In the last section, we discussed the technique Identifying the Critic There are four steps in Identifying the Critic. These four steps were: hearing the internal voice; recognizing its presence; monitoring the voice; and determining emotional feedback.
In this section, we will explore distinct ways for teens with oppositional defiant disorder to Destroy the Critic. These methods include: unmasking the purpose; talking back; and rendering the critic useless. As you recall, in Identifying the Inner Critic we learned how the critic is present in a teen’s life.
3 Techniques to Destroy the Critic
In the last section, you met Josie who was being influenced by her own father’s drive for perfection. After identifying that her father, Randall, was being manifested in her critic, Josie was ready to annihilate her inner critic with Randall’s help. In this section, we will expand this developing communication skill.
♦ Technique #1. Unmasking the Critic’s Purpose
The first step to destroy the critic permanently is unmasking the critic’s purpose. I asked 17 year old Josie to look beyond the consequences of her critic and try to uncover the motives behind the critic’s statements. For Josie, this meant analyzing her own social incompetence.
She stated, "I recently have had trouble at school with friends. Actually, I don’t have very many. I just recently realized that I was comparing myself to my friends. I had to be as good at basketball, or be the president of NHS, or captain of the speech team. There was no room for second place. I realize now that that was my critic talking, telling me to work harder. At some point, I realized I could not work any harder. If I did, I would kill myself."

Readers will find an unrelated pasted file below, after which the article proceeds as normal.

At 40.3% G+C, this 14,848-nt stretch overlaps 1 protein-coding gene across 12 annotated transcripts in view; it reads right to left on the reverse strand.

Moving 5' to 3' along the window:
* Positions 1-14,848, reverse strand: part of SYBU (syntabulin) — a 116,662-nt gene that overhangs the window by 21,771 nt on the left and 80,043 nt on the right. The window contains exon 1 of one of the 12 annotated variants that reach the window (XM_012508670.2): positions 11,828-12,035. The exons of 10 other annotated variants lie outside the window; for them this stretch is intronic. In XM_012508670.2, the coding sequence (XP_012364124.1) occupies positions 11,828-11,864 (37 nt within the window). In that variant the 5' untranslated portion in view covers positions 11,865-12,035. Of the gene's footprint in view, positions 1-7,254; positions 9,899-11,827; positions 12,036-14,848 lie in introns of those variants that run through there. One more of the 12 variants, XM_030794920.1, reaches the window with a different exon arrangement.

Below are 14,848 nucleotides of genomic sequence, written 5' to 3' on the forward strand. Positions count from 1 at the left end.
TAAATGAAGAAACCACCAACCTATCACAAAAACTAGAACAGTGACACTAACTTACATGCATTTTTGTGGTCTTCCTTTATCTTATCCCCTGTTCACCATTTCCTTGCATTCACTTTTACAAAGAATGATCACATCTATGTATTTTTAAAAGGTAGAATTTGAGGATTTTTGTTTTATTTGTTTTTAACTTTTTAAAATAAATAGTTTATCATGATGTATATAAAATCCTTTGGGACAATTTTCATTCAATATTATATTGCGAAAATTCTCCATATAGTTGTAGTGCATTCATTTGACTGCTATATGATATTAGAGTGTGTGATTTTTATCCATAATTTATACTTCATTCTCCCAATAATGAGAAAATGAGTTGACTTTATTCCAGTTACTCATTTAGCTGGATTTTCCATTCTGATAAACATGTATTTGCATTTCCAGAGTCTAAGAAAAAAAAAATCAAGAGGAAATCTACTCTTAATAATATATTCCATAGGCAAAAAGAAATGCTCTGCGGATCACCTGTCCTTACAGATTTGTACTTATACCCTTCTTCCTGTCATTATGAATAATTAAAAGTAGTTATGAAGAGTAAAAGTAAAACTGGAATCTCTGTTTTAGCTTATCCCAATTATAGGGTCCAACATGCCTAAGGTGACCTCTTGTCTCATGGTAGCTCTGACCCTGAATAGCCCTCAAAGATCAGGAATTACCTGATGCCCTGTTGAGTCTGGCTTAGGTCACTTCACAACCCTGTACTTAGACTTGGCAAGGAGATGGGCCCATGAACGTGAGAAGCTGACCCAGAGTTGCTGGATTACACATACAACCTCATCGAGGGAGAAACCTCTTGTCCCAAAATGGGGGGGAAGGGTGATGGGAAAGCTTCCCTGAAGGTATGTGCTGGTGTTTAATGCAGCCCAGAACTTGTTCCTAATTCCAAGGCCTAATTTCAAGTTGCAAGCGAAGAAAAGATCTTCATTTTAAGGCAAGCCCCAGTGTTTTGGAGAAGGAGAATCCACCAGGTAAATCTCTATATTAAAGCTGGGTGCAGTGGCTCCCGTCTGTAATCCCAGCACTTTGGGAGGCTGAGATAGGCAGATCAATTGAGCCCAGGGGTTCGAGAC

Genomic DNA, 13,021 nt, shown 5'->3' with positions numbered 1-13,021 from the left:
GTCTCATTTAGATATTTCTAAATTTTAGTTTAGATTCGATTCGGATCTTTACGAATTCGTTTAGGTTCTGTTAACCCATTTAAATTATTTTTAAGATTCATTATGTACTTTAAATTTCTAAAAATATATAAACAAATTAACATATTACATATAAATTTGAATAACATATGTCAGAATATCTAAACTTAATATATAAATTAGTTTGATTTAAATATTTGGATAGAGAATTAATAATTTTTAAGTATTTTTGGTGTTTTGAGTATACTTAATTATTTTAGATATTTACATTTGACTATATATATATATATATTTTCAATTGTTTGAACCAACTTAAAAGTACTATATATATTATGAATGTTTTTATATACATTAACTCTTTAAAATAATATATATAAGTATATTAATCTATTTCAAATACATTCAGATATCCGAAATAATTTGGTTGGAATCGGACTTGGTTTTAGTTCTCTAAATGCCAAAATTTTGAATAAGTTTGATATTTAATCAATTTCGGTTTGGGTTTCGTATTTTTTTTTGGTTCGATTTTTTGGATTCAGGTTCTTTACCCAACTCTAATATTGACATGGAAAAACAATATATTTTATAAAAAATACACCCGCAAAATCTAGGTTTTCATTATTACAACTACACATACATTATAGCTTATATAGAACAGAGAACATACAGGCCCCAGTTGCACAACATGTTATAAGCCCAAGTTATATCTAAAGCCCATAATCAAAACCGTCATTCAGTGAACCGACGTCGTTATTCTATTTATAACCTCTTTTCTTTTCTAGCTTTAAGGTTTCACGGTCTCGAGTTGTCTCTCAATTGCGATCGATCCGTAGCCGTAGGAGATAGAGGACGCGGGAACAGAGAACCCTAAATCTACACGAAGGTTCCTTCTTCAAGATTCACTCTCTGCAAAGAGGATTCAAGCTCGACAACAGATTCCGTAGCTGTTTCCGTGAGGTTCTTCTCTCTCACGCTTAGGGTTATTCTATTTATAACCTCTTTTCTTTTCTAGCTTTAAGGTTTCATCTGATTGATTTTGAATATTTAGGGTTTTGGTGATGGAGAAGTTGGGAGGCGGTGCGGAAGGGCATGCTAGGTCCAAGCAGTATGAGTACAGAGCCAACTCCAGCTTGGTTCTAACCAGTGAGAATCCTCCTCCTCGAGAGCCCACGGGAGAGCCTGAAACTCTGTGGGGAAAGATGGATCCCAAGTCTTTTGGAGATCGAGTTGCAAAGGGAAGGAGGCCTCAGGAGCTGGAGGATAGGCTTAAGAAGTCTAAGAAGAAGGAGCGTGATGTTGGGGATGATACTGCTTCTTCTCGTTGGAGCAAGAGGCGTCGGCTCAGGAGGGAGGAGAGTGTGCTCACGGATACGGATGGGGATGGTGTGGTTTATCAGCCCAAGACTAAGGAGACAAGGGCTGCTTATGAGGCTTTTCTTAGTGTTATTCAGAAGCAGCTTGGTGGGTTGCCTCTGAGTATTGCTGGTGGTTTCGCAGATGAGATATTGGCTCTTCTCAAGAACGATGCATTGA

Randall, her father, took part in unmasking her critic. He stated, "I know when she’s stressed. It’s easy to tell. She gets really irritable, so when I see that, I’m thinking ‘Critic’s talking again.’ I sit down with her and we both go through her feelings and activities together." As you can see, her father is taking an active role in repairing the damage his own drive for perfection has done to his oppositional defiant teen.
♦ Technique #2. Talking Back, 3 Methods
The second step to Destroy the Critic is talking back. I explained to Josie that there are three methods in talking back. The first method is called Motivational Mantras. This method entails selected words or phrases to set the tone.
The teen should develop ways to come back to the critic in phrases such as "These are lies," "Shut up!" or even "Screw you, asshole." The teen client, after choosing a mantra, yells them internally when he or she hears the inner critic. While these phrases are going on, an action should be brought about externally to help the teen stop the critic. For instance, a teen client could grit his or her teeth. This action also helps to represent inner determination and help Destroy the Critic. Josie decided to adopt her favorite mantra, "Shove it." She stated, "I actually say this to girls on the opposing team who are hassling me. It usually works."
B. Asking the Price
The second method in talking back is Asking the Price. I explained to Josie that she could ask herself, "What price do you pay for the critic’s attacks?" In other words, "What is the price for pushing yourself beyond your limits, feeling anxious around people, or constantly thinking that other people do not like you?" Josie would talk back to her critic by saying, "You’re costing me friends, a boyfriend, and my happiness. I can’t afford you!" By counting his or her losses, I find that a teenage client is more willing to give up the negative thoughts.
C. Affirmation of Worth